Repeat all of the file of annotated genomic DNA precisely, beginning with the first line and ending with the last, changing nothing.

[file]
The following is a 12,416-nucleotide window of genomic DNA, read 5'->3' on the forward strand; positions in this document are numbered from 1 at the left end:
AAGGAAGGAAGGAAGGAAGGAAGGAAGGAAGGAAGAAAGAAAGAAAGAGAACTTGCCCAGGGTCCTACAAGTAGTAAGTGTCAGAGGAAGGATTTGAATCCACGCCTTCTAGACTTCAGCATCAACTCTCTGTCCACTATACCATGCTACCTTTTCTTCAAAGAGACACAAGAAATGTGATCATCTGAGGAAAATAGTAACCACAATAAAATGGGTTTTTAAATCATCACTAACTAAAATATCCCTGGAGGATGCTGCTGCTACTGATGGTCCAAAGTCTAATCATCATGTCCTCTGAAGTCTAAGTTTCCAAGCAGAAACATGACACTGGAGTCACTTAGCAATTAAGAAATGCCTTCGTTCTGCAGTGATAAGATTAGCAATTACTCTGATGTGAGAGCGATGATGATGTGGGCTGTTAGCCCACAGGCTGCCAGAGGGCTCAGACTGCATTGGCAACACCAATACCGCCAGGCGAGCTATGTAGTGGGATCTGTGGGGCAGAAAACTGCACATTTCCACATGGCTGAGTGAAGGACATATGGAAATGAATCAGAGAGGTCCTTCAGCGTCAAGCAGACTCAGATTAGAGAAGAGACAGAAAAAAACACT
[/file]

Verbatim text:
The following is a 12,416-nucleotide window of genomic DNA, read 5'->3' on the forward strand; positions in this document are numbered from 1 at the left end:
AAGGAAGGAAGGAAGGAAGGAAGGAAGGAAGGAAGAAAGAAAGAAAGAGAACTTGCCCAGGGTCCTACAAGTAGTAAGTGTCAGAGGAAGGATTTGAATCCACGCCTTCTAGACTTCAGCATCAACTCTCTGTCCACTATACCATGCTACCTTTTCTTCAAAGAGACACAAGAAATGTGATCATCTGAGGAAAATAGTAACCACAATAAAATGGGTTTTTAAATCATCACTAACTAAAATATCCCTGGAGGATGCTGCTGCTACTGATGGTCCAAAGTCTAATCATCATGTCCTCTGAAGTCTAAGTTTCCAAGCAGAAACATGACACTGGAGTCACTTAGCAATTAAGAAATGCCTTCGTTCTGCAGTGATAAGATTAGCAATTACTCTGATGTGAGAGCGATGATGATGTGGGCTGTTAGCCCACAGGCTGCCAGAGGGCTCAGACTGCATTGGCAACACCAATACCGCCAGGCGAGCTATGTAGTGGGATCTGTGGGGCAGAAAACTGCACATTTCCACATGGCTGAGTGAAGGACATATGGAAATGAATCAGAGAGGTCCTTCAGCGTCAAGCAGACTCAGATTAGAGAAGAGACAGAAAAAAACACT